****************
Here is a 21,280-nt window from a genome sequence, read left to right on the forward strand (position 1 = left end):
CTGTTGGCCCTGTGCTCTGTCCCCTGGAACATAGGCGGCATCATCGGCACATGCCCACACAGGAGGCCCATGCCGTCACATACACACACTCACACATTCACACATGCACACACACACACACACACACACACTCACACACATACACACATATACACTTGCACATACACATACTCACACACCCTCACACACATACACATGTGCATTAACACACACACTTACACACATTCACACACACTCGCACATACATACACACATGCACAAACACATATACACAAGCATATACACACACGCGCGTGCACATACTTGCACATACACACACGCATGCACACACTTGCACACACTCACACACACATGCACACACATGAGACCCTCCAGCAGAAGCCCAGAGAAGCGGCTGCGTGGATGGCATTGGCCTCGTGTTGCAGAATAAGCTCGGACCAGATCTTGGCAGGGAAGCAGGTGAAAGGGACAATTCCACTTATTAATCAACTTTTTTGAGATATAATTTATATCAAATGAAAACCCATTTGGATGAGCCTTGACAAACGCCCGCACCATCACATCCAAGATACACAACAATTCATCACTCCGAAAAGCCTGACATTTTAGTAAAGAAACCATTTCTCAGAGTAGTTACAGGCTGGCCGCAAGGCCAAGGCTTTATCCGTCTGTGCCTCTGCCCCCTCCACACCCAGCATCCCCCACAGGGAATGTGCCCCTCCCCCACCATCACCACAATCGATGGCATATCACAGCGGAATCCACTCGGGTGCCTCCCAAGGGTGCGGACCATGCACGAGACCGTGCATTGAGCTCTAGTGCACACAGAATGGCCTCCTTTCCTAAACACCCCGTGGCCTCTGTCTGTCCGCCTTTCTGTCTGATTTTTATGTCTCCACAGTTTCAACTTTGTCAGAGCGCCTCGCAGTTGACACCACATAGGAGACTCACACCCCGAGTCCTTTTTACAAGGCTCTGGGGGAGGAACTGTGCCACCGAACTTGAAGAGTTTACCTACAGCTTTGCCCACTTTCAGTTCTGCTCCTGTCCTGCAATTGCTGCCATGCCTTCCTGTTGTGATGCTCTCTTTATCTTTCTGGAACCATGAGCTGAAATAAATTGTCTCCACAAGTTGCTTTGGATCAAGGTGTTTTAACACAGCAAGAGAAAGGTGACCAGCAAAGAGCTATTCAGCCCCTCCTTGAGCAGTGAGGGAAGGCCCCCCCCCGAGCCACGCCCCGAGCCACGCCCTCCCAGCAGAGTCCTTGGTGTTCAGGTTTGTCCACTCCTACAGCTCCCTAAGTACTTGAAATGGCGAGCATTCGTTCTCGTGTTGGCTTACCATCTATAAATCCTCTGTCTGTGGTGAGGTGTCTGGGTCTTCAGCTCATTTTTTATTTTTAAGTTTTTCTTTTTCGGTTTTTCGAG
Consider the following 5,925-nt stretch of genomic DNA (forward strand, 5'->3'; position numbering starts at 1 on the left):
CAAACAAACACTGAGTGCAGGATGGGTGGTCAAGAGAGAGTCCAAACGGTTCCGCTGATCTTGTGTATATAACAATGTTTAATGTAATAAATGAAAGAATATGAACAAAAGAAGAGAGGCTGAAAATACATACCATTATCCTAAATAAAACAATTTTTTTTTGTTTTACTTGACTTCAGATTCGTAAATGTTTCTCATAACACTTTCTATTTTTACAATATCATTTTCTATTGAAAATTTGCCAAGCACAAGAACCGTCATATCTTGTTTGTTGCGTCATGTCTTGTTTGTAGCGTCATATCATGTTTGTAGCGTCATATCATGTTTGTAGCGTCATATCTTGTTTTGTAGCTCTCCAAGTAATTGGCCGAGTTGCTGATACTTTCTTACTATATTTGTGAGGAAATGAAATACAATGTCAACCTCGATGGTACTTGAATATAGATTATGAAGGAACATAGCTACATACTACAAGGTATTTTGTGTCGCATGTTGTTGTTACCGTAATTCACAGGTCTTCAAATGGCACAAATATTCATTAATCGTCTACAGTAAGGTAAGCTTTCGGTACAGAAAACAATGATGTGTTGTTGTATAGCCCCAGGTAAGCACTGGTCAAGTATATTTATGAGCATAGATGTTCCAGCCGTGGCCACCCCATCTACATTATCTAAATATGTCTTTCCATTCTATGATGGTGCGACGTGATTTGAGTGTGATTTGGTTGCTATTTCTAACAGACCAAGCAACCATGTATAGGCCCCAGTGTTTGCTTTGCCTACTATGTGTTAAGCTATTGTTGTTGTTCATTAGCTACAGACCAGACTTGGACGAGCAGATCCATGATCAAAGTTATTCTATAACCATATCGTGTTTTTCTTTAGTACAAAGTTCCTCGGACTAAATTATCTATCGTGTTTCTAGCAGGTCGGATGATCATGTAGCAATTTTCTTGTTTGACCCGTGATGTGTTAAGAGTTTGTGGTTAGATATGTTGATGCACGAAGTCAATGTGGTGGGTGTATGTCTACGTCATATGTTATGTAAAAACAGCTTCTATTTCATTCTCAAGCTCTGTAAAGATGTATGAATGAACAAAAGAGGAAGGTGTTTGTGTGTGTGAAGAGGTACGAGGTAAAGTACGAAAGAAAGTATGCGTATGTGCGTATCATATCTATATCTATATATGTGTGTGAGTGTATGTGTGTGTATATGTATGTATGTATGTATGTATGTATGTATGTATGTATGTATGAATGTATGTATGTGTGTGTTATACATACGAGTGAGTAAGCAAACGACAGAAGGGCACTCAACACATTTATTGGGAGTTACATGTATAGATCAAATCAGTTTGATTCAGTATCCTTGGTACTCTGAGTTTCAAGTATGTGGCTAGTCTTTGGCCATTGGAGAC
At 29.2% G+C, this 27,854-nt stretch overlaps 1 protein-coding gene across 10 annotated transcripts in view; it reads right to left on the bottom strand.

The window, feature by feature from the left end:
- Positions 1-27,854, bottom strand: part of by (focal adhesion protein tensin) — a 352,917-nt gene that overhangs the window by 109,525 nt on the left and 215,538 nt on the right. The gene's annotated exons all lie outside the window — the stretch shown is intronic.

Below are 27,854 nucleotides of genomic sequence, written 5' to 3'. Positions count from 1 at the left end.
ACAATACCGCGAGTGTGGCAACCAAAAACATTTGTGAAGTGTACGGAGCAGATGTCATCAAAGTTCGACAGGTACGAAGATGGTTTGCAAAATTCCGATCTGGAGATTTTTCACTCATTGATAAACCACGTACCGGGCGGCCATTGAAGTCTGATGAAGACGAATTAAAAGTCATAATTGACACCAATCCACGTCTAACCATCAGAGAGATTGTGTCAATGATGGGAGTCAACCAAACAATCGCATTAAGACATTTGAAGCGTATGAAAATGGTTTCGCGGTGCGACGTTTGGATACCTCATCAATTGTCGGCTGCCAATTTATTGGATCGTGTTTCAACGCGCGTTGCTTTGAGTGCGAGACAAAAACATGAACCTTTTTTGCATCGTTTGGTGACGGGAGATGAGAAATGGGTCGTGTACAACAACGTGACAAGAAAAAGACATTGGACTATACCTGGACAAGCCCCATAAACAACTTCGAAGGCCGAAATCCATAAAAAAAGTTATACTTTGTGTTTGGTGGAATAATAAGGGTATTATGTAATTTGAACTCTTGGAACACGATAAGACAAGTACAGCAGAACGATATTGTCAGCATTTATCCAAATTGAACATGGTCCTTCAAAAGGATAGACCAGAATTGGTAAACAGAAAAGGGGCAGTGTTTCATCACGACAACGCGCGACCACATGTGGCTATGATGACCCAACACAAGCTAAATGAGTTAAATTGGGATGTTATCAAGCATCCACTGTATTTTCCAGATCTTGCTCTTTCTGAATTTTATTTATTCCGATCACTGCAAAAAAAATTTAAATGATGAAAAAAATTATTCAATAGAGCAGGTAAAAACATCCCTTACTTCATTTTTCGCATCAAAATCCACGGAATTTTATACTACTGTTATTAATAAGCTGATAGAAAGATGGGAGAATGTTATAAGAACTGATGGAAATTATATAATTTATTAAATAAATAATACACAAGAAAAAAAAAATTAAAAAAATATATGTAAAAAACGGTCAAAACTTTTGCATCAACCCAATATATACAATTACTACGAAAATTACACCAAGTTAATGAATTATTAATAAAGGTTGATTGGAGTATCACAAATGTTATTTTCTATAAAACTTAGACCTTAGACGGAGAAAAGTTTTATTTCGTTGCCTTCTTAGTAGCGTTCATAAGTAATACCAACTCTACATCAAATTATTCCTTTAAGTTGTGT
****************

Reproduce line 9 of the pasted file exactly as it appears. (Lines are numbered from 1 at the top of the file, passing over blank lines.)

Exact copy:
ACAATACCGCGAGTGTGGCAACCAAAAACATTTGTGAAGTGTACGGAGCAGATGTCATCAAAGTTCGACAGGTACGAAGATGGTTTGCAAAATTCCGATCTGGAGATTTTTCACTCATTGATAAACCACGTACCGGGCGGCCATTGAAGTCTGATGAAGACGAATTAAAAGTCATAATTGACACCAATCCACGTCTAACCATCAGAGAGATTGTGTCAATGATGGGAGTCAACCAAACAATCGCATTAAGACATTTGAAGCGTATGAAAATGGTTTCGCGGTGCGACGTTTGGATACCTCATCAATTGTCGGCTGCCAATTTATTGGATCGTGTTTCAACGCGCGTTGCTTTGAGTGCGAGACAAAAACATGAACCTTTTTTGCATCGTTTGGTGACGGGAGATGAGAAATGGGTCGTGTACAACAACGTGACAAGAAAAAGACATTGGACTATACCTGGACAAGCCCCATAAACAACTTCGAAGGCCGAAATCCATAAAAAAAGTTATACTTTGTGTTTGGTGGAATAATAAGGGTATTATGTAATTTGAACTCTTGGAACACGATAAGACAAGTACAGCAGAACGATATTGTCAGCATTTATCCAAATTGAACATGGTCCTTCAAAAGGATAGACCAGAATTGGTAAACAGAAAAGGGGCAGTGTTTCATCACGACAACGCGCGACCACATGTGGCTATGATGACCCAACACAAGCTAAATGAGTTAAATTGGGATGTTATCAAGCATCCACTGTATTTTCCAGATCTTGCTCTTTCTGAATTTTATTTATTCCGATCACTGCAAAAAAAATTTAAATGATGAAAAAAATTATTCAATAGAGCAGGTAAAAACATCCCTTACTTCATTTTTCGCATCAAAATCCACGGAATTTTATACTACTGTTATTAATAAGCTGATAGAAAGATGGGAGAATGTTATAAGAACTGATGGAAATTATATAATTTATTAAATAAATAATACACAAGAAAAAAAAAATTAAAAAAATATATGTAAAAAACGGTCAAAACTTTTGCATCAACCCAATATATACAATTACTACGAAAATTACACCAAGTTAATGAATTATTAATAAAGGTTGATTGGAGTATCACAAATGTTATTTTCTATAAAACTTAGACCTTAGACGGAGAAAAGTTTTATTTCGTTGCCTTCTTAGTAGCGTTCATAAGTAATACCAACTCTACATCAAATTATTCCTTTAAGTTGTGT